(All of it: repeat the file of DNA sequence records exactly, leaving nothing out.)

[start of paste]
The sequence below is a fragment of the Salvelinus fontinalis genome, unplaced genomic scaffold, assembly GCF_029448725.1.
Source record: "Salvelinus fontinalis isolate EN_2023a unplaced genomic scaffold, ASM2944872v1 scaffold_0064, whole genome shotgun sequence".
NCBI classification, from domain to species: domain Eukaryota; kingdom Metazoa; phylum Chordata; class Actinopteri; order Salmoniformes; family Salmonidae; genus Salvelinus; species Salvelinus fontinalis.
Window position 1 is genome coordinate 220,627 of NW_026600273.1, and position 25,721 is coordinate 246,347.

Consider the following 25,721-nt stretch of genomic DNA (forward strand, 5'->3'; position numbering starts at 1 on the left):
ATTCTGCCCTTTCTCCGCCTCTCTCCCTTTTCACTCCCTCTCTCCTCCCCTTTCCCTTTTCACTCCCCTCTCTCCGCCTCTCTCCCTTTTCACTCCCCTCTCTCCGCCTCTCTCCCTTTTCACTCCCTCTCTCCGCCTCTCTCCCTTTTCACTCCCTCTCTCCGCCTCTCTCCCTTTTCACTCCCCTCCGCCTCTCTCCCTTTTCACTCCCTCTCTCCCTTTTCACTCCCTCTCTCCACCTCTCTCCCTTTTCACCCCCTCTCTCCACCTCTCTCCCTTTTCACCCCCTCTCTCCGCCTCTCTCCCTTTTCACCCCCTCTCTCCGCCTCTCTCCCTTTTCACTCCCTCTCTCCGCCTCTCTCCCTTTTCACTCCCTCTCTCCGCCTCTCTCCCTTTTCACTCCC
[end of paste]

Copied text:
The sequence below is a fragment of the Salvelinus fontinalis genome, unplaced genomic scaffold, assembly GCF_029448725.1.
Source record: "Salvelinus fontinalis isolate EN_2023a unplaced genomic scaffold, ASM2944872v1 scaffold_0064, whole genome shotgun sequence".
NCBI classification, from domain to species: domain Eukaryota; kingdom Metazoa; phylum Chordata; class Actinopteri; order Salmoniformes; family Salmonidae; genus Salvelinus; species Salvelinus fontinalis.
Window position 1 is genome coordinate 220,627 of NW_026600273.1, and position 25,721 is coordinate 246,347.

Consider the following 25,721-nt stretch of genomic DNA (forward strand, 5'->3'; position numbering starts at 1 on the left):
ATTCTGCCCTTTCTCCGCCTCTCTCCCTTTTCACTCCCTCTCTCCTCCCCTTTCCCTTTTCACTCCCCTCTCTCCGCCTCTCTCCCTTTTCACTCCCCTCTCTCCGCCTCTCTCCCTTTTCACTCCCTCTCTCCGCCTCTCTCCCTTTTCACTCCCTCTCTCCGCCTCTCTCCCTTTTCACTCCCCTCCGCCTCTCTCCCTTTTCACTCCCTCTCTCCCTTTTCACTCCCTCTCTCCACCTCTCTCCCTTTTCACCCCCTCTCTCCACCTCTCTCCCTTTTCACCCCCTCTCTCCGCCTCTCTCCCTTTTCACCCCCTCTCTCCGCCTCTCTCCCTTTTCACTCCCTCTCTCCGCCTCTCTCCCTTTTCACTCCCTCTCTCCGCCTCTCTCCCTTTTCACTCCC